GABAergic functions in the developing neuronal networks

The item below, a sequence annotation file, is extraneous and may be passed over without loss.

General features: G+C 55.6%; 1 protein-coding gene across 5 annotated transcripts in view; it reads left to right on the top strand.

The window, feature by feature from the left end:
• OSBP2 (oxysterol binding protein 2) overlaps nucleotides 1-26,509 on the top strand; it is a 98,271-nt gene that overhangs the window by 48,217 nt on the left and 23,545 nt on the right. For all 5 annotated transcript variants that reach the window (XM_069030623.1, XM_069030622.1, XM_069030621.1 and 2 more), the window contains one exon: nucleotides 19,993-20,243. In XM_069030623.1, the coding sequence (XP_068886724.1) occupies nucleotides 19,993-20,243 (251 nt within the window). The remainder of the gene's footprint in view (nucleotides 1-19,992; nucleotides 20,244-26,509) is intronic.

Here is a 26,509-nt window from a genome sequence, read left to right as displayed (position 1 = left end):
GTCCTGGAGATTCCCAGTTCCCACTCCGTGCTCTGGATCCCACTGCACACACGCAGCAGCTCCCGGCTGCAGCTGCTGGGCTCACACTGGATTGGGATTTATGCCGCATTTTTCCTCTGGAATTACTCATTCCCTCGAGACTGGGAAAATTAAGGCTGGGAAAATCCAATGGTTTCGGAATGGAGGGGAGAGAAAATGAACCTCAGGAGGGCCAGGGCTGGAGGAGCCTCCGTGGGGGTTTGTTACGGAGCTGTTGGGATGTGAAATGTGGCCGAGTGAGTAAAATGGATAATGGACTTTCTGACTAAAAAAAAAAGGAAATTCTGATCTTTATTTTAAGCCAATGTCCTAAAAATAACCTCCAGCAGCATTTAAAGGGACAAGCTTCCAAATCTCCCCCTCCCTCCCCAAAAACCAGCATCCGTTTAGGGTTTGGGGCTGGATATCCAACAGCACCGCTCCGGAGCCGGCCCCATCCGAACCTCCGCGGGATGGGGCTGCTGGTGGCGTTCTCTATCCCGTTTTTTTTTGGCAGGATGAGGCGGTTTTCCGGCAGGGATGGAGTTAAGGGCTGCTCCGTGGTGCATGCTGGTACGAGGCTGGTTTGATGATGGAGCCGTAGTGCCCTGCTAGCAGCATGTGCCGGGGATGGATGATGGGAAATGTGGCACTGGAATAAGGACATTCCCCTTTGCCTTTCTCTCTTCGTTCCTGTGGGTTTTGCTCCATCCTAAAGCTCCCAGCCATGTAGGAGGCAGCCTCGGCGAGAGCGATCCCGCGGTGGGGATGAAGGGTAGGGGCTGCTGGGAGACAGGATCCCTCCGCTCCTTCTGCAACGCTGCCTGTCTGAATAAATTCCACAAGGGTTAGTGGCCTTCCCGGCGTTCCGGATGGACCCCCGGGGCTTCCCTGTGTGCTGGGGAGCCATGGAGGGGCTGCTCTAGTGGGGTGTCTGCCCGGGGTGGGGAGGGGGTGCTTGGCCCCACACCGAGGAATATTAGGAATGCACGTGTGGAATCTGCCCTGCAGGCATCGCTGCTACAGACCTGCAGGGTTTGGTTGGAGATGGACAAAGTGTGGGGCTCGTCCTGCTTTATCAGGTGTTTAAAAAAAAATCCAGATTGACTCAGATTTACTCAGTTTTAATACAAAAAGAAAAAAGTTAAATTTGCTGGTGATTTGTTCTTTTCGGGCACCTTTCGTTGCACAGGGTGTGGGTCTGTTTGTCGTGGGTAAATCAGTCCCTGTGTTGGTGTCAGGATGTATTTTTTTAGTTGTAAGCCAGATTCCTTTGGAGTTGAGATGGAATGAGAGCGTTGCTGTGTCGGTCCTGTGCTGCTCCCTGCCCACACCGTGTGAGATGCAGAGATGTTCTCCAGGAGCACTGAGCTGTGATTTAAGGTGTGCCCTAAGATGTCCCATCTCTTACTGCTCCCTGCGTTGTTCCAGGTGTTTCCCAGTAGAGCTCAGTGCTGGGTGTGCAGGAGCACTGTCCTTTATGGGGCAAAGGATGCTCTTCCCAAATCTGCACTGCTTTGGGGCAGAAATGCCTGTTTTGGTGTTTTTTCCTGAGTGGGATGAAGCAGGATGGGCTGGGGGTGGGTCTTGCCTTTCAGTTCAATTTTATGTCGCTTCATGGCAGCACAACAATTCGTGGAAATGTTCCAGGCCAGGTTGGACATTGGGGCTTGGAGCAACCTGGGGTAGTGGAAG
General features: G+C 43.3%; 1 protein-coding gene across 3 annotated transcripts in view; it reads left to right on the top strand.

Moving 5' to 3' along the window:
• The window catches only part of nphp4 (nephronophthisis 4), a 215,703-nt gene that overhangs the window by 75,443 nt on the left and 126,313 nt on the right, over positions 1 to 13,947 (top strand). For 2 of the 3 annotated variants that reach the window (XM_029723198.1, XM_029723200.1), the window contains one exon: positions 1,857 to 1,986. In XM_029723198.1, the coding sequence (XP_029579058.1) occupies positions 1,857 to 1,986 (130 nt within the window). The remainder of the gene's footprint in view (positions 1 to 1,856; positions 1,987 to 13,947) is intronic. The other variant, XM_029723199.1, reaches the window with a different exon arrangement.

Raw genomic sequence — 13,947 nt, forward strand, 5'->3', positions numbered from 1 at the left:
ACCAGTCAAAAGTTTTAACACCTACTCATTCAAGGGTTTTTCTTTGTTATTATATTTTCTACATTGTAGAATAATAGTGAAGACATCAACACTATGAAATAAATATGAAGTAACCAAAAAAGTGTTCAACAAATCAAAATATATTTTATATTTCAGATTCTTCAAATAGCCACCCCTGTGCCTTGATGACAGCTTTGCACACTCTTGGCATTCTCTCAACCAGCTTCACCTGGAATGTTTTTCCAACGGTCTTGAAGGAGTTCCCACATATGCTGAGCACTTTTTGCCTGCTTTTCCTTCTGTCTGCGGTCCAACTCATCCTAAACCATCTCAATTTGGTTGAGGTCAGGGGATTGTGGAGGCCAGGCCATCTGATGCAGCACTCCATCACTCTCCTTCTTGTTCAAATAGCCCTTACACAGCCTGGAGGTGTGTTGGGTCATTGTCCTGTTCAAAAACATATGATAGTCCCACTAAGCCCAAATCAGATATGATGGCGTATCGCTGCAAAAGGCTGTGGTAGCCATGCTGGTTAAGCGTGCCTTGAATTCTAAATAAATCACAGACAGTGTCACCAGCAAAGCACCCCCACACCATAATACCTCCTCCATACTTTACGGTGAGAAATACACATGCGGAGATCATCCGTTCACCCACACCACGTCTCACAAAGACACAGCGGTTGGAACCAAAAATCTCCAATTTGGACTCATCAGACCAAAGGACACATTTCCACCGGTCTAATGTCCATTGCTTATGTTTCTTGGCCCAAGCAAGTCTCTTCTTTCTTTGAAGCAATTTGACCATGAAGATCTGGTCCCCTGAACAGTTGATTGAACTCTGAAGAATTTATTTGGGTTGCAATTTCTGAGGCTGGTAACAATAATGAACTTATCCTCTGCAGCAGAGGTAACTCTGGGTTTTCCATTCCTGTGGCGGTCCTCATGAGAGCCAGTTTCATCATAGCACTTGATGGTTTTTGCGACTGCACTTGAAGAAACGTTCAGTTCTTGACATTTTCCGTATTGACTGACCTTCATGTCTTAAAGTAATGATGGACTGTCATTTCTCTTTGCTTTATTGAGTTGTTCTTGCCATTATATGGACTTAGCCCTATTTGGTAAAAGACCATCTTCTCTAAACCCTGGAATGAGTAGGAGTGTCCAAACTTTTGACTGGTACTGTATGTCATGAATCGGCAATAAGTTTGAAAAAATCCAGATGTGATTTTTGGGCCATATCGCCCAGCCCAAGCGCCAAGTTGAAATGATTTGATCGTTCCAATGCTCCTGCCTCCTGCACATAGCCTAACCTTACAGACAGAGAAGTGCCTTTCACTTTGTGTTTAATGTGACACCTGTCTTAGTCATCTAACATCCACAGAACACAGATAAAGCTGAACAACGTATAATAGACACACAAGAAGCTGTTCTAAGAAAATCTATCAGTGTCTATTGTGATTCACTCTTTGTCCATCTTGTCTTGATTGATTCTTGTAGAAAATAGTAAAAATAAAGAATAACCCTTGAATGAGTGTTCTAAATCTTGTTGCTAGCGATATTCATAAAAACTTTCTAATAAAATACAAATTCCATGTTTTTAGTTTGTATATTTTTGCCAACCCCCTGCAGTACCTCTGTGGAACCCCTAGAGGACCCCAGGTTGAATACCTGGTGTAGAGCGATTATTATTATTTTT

During development, GABA, which is the main inhibitory neurotransmitter in cerebral cortex, exerts paradoxical excitatory actions on the immature neurons. Excitatory actions of GABA during development are due to the elevated intracellular chloride concentration and thus depolarizing direction of currents through GABA(A) ion channels. However, the roles of GABAergic mechanisms in the operation of immature neuronal networks remain poorly understood. Recent studies have provided important insights into the understanding of how GABA controls activity in the developing cortical networks. Firstly, using gramicidin perforated patch recordings from CA3 pyramidal cells we have shown that during generation of the recurrent network bursts in the neonatal rat hippocampal slices in vitro (so-called Giant Depolarizing Potentials), GABA transiently switches its action from depolarizing/excitatory to hyperpolarizing/inhibitory. These dynamic changes in the GABAergic actions on principal neurons enable GABA not only to initiate network bursts, but also to inhibit neuronal network at the peak of the network excitation. Moreover, using optogenetic approach in the mice expressing photoactivated channelrhodopsin in GABAergic interneurons, we have shown that in the neonatal cortex in vivo GABA reduces the frequency of glutamatergic postsynaptic currents and thus exerts mainly inhibitory actions in the developing cortical networks. These findings indicate that GABAergic functions are more complex than simplistic view on GABA as purely excitatory neurotransmitter despite of its depolarizing actions in the developing brain. The complexity in the actions of depolarizing GABA at the network level may be important not only during development but also in a number of pathological states including epilepsy, trauma and pain, where depolarizing shifts in the GABA actions may occur.